Kim Freshwater, 45, had tried "traditional methods" like slimming shakes to no avail before approaching her GP who referred her to Slimming World.
"It is a healthy eating plan for life. It is not a diet. Nothing is forbidden, because that for me, if someone told me something is forbidden, I would obsess about that."
Losing weight "takes resolve" and "encouragement" and the NHS needs to take into account how much of a struggle it can be to diet down to a healthy BMI.
Professor Mike Kelly, director of the centre for public health at Nice, explained:
It is not something where you can just wake up one morning and say 'I am going to lose 10lbs' - it takes resolve, it takes encouragement, and one of the things about involvement in these programmes is the mutual support from others who try to do the same thing seems to be hugely helpful from a motivational point of view.
It is not just a question of 'for goodness sake pull yourself together and lose a stone' - it doesn't work like that, what we are trying to acknowledge here is the reality that people carrying excess weight face.
The NHS is recommending obese or overweight people try to lose 3% of their bodyweight if they want to see significant beneficial effects, according to new guidelines.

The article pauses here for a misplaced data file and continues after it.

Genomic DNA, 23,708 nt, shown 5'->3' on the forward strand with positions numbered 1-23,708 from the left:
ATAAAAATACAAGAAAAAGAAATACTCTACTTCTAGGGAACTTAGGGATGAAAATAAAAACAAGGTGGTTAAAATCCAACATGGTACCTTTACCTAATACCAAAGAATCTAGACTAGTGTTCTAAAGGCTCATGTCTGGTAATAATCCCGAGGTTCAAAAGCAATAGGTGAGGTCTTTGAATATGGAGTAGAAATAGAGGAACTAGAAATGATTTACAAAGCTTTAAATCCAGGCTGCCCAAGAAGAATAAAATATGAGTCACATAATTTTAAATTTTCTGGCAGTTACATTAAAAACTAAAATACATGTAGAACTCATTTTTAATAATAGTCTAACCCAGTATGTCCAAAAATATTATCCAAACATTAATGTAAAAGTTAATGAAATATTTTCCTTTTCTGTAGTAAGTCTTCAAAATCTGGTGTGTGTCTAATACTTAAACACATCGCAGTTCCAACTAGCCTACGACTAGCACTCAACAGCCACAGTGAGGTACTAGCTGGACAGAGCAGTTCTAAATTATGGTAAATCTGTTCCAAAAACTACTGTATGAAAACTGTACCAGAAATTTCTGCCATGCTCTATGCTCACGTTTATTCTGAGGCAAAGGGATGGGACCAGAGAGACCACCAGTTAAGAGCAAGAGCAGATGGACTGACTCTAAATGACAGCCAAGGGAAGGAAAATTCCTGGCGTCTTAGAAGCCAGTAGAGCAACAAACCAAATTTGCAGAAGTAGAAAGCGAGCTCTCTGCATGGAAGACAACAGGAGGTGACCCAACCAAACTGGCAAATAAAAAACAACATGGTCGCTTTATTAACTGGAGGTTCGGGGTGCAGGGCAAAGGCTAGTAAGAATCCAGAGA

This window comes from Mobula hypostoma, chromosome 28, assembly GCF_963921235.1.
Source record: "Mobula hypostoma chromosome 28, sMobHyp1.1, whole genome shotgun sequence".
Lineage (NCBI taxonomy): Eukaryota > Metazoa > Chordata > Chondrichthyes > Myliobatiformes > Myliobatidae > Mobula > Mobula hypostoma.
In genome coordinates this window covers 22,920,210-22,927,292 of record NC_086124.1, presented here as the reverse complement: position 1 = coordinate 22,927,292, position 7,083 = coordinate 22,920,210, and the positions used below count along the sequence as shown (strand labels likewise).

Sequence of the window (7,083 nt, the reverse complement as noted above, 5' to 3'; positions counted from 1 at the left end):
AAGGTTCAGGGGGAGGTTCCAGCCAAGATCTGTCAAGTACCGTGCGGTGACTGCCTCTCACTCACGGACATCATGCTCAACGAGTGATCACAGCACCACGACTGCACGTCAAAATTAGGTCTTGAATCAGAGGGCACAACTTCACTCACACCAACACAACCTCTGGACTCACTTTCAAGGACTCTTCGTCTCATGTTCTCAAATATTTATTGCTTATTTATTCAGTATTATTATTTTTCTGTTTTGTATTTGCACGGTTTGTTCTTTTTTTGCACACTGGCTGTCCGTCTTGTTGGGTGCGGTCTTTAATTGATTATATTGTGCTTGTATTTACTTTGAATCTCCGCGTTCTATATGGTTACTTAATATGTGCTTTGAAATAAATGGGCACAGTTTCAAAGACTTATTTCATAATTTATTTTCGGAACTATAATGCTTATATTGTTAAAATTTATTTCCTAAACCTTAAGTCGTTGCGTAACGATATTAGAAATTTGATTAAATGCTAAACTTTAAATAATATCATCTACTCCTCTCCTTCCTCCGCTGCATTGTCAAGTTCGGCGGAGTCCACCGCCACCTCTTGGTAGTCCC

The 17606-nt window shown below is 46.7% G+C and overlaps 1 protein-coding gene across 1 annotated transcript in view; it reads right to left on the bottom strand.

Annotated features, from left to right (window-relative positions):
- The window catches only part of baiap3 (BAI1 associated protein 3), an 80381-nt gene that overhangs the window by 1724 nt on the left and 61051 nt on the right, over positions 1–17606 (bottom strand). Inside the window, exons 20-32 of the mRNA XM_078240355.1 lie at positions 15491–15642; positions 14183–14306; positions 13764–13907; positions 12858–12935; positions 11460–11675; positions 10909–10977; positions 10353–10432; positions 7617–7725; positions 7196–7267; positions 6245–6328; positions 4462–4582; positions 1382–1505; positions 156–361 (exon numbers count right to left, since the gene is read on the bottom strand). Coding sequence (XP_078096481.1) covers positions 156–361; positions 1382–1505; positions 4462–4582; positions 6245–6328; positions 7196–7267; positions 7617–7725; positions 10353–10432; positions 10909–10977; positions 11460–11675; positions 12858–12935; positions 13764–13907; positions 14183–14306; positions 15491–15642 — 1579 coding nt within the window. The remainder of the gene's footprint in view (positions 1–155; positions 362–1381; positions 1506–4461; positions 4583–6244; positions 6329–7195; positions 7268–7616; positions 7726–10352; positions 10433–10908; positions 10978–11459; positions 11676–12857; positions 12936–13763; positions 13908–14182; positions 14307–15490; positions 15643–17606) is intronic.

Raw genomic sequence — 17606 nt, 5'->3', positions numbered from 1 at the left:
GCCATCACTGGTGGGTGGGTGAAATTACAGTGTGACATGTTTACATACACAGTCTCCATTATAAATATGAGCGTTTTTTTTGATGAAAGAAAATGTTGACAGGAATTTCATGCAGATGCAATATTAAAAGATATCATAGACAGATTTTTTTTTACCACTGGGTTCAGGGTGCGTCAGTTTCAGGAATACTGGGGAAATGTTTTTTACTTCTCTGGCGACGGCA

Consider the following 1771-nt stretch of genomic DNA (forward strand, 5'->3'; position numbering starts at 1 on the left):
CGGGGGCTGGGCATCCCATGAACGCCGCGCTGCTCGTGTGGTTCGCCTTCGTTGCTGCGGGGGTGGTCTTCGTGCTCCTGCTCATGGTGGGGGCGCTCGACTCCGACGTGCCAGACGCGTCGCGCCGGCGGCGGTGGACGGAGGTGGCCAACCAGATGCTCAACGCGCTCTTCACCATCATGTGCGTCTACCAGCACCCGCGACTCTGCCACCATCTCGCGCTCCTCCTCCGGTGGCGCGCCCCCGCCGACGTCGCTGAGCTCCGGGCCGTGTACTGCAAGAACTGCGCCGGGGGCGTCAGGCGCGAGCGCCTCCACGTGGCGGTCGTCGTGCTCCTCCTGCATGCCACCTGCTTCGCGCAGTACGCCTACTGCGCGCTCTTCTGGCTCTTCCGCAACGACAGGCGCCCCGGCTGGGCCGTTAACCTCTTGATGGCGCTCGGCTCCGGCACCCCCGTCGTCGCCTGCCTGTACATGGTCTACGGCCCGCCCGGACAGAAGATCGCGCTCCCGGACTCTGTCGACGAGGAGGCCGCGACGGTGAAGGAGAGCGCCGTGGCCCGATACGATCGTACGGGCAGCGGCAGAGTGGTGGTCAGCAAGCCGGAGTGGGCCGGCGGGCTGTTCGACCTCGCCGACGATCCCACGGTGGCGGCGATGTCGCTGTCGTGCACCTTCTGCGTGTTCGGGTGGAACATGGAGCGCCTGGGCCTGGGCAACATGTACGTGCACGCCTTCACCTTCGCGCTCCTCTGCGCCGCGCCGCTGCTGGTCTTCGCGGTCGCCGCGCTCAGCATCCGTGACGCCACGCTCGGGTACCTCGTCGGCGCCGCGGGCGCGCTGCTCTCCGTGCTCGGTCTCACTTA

The National Institute for Health and Care Excellence (Nice) also recommended taking a "respectful and non-judgemental" approach to tackling obesity and warned against stigmatisation.
There was "no magic bullet" to the "complex" problem of obesity, Nice said, and they recognised the struggles many people faced in trying to keep their weight down.
It said evidence showed that an effective weight loss programme where participants receive support from "buddies" and advice on lifestyle and behavioural changes can lead to an average 3% weight loss, which if kept off for the long term, will have beneficial health effects.
New research suggests polar bears' genes may hold the answer to fighting heart problems linked with obesity in humans.
Scientists believe the bears' genetic make-up has adapted so that they can eat a diet containing very high levels of fat without any sign of heart disease.
Lead researcher Professor Rasmus Neilsen, of the University of California at Berkeley, said learning more about the bears' DNA may allow scientists "to modulate human physiology down the line".
Lack of exercise has become such a health issue that it require "immediate national attention and urgent action", the former head of the London Organising Committee for the Olympic Games has said.
Double Olympic gold medallist Lord Sebastian Coe said:
Not many people are aware that physical inactivity currently accounts for nearly one-fifth of premature deaths in the UK.
With projections showing that inactivity levels are due to increase by a further 15% by 2030 there is no doubt that the issue requires immediate national attention and urgent action.
The report from the All-Party Commission on Physical Activity represents a true shift in how governments, NGBs, corporations, and the civil sector can work together in shaping the world's perception of sport and physical activity.